Both Vladimir Kirillov and Aleksei Gastev express their admiration of the growing collectivization of industry in revolutionary Russia through their free verse poetry. The poets envision industry as the cure to class struggles that plagued revolutionary Russia, for under a rational and efficient system of production, all workers will be equal. Kirillov tells his readers that the leader of Russian industry may be a common man, “From the suburbs,”1 with enough power and charisma to bring citizens “to eternal fraternity”2. Kirillov seeks to empower the average Russian worker, engaging in a form of mass politics to mobilize the working class.
Gastev paints the factory floor with images of heaven, rising Christlike out of the building to bring Russia to a new age of progress and pride. Rather than tire from work, Gastev boasts that “iron blood pours into my veins.”3 Kirillov and Gastev put their faith in Russian industry, worshipping work as a deity. But does their veneration neglect the true lot of the peasant? They make no note of how industry could continue to exasperate the struggle of the revolutionary-era peasant. In the face of this poetic naivety, is it any wonder that workers’ quality of life in the Soviet Union plummeted?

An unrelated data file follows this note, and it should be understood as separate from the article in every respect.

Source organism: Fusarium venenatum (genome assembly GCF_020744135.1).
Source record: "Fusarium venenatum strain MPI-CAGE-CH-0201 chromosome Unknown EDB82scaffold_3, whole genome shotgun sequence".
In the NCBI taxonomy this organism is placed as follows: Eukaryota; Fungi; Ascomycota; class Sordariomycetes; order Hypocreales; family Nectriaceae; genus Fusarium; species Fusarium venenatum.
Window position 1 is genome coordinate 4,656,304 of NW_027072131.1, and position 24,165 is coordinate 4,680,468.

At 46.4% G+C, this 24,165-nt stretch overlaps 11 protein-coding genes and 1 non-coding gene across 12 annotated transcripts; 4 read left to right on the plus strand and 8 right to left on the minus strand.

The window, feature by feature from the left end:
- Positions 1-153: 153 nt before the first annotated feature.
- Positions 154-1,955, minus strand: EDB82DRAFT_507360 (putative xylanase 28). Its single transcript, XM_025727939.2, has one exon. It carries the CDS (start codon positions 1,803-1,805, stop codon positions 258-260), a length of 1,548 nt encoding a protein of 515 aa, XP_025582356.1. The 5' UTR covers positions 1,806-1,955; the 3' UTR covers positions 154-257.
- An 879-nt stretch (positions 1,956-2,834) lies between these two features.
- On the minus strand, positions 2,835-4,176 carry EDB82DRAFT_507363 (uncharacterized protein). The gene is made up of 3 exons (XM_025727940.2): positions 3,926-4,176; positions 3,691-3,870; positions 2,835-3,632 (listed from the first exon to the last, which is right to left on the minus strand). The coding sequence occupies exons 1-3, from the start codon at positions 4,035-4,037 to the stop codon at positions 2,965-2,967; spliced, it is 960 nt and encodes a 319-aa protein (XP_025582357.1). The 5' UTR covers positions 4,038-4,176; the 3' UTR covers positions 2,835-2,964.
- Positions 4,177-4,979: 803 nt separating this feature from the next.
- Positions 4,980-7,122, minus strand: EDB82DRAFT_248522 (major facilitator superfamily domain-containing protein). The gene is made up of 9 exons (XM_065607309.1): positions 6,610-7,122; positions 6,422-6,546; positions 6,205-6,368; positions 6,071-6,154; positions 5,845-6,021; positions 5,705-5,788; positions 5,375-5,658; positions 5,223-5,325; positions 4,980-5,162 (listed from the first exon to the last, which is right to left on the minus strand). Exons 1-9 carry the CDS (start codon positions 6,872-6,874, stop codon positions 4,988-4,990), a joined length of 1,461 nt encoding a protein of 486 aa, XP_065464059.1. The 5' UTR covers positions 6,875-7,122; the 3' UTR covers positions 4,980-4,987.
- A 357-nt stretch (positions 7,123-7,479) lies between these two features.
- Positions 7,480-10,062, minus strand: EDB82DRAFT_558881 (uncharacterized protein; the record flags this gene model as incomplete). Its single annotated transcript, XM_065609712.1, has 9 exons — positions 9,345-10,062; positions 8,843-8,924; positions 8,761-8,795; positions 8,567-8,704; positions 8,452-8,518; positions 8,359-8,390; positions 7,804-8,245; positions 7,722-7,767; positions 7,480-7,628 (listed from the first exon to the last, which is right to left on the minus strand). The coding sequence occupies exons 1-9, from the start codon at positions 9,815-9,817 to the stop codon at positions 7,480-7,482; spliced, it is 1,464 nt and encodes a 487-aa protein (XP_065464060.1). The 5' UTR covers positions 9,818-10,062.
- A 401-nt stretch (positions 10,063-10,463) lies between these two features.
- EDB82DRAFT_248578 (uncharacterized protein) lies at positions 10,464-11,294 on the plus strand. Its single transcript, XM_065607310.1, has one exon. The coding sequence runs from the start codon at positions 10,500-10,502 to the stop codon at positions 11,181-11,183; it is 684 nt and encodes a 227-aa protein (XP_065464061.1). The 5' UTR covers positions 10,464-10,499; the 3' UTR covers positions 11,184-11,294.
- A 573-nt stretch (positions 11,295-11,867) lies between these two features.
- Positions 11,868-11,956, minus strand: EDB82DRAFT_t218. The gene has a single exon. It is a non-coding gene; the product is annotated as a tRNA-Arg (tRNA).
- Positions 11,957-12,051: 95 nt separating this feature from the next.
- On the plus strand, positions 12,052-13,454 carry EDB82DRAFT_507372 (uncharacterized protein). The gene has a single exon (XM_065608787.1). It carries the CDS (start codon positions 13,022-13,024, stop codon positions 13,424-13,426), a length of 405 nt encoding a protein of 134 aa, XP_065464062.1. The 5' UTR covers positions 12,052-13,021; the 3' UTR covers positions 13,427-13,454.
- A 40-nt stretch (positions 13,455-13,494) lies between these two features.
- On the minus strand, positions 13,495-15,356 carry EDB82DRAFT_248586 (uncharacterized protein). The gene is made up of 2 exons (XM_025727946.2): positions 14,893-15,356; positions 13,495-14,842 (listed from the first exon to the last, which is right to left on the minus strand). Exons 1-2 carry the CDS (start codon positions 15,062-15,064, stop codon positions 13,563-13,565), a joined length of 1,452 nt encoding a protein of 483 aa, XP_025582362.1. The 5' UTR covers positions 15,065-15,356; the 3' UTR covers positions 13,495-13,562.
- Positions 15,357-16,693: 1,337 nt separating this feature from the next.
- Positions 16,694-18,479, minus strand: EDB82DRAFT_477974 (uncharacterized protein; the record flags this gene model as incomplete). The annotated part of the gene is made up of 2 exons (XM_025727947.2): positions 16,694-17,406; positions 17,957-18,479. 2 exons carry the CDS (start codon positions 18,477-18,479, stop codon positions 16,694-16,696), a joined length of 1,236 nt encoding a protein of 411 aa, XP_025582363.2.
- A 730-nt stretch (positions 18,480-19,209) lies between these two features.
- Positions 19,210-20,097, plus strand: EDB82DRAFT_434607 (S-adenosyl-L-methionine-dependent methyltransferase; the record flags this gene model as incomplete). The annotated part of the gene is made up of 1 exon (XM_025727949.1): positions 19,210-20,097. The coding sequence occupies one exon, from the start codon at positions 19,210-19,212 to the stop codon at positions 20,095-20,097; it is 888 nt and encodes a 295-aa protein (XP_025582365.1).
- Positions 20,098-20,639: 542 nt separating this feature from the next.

- Vladimir Kirillov, “The Iron Messiah,” in Popular Poetry in Soviet Russia, (Berkeley: University of California Press, 1929), 216 [↩]
- Kirillov, “The Iron Messiah,” 216 [↩]
- Aleksei Gastev, “We Grow Out of Iron,” in A Treasury of Russian Verse, edited by Avrahm Yarmolinksy (New York: Macmillan Company, 1949), 252 [↩]